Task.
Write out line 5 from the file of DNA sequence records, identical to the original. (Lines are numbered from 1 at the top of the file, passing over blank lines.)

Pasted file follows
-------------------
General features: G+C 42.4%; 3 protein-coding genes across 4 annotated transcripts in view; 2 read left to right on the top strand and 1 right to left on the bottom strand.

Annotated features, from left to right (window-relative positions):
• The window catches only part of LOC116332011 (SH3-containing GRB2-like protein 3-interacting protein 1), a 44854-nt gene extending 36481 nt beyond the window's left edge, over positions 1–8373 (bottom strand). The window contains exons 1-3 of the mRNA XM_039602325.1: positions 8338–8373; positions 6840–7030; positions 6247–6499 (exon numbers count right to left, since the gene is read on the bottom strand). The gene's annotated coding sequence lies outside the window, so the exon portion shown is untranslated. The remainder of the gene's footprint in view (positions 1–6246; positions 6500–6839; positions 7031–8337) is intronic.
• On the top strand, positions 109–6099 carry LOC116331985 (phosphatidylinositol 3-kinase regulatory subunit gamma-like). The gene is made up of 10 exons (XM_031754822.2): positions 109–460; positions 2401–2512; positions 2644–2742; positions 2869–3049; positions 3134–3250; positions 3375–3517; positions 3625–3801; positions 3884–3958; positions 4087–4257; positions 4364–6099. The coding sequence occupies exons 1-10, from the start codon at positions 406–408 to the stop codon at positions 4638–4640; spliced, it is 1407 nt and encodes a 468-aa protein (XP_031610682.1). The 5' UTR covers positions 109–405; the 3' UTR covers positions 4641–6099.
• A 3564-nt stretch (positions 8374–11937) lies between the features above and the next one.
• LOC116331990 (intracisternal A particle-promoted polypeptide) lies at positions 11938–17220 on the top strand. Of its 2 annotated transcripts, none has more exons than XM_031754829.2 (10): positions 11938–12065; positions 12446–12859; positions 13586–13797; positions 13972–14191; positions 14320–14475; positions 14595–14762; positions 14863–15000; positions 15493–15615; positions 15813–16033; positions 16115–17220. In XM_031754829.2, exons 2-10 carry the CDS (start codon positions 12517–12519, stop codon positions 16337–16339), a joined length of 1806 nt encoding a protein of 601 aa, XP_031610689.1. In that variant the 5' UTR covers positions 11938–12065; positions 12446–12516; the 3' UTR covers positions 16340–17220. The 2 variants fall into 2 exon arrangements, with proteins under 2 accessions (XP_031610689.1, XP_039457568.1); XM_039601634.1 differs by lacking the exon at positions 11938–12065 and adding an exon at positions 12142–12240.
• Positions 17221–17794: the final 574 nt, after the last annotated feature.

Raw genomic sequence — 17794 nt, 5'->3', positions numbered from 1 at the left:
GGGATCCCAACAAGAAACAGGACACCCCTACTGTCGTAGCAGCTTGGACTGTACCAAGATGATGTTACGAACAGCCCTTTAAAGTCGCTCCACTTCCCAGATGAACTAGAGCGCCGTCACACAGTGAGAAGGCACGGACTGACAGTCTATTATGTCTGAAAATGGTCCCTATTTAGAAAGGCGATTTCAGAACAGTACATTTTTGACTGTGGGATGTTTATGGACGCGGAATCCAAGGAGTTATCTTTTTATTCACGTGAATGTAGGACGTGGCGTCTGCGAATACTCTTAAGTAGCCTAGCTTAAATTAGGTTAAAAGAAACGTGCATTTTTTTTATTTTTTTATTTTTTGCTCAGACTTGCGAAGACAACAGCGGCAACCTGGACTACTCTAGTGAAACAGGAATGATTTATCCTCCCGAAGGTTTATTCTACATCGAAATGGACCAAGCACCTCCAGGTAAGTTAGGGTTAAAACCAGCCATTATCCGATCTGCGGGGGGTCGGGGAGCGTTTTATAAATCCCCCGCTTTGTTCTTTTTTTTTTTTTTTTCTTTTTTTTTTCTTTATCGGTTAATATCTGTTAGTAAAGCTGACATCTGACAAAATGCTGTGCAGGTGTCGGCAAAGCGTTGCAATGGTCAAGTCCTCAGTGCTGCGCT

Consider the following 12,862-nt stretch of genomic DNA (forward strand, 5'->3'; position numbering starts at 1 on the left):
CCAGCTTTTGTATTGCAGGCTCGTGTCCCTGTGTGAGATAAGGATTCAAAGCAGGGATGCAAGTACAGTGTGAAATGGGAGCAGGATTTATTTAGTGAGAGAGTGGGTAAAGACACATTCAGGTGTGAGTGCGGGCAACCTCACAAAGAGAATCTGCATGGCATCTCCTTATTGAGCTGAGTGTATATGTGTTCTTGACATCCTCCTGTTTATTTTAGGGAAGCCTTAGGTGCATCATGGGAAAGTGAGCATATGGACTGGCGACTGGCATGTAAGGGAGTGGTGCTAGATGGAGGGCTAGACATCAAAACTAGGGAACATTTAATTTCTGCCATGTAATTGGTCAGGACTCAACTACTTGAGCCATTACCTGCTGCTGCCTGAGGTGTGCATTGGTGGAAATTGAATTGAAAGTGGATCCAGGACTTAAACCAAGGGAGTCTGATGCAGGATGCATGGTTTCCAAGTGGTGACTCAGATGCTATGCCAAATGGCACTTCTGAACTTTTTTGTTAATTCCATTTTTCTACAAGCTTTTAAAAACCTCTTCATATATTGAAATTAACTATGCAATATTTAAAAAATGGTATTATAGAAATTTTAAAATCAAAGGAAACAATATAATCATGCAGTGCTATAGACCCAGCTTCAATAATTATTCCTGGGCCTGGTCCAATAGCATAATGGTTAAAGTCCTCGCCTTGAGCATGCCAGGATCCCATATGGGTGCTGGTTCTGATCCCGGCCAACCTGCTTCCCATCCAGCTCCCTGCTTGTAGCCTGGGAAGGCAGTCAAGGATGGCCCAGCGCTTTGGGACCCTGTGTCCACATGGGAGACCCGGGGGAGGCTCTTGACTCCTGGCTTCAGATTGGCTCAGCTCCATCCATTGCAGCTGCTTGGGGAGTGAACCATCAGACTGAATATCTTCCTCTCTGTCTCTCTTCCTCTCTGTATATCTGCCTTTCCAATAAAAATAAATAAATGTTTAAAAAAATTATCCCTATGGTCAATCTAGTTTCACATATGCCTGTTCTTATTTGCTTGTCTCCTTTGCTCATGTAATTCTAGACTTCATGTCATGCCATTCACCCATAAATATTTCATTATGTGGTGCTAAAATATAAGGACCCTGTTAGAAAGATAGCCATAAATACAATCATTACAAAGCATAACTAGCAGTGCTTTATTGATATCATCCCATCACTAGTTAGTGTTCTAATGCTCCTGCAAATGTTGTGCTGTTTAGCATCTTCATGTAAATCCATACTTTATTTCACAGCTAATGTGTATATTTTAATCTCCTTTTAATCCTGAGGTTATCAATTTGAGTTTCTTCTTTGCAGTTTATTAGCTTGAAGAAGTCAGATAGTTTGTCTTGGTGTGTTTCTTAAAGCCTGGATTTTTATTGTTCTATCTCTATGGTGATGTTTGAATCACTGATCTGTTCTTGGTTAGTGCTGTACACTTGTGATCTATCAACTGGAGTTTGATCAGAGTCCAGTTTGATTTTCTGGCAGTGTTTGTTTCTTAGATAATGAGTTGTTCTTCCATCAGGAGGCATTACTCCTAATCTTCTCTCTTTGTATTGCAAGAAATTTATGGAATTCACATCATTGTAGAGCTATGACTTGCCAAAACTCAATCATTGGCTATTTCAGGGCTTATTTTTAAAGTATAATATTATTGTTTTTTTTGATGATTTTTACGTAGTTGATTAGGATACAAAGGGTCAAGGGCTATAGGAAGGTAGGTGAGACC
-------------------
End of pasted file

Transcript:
• A 3564-nt stretch (positions 8374–11937) lies between the features above and the next one.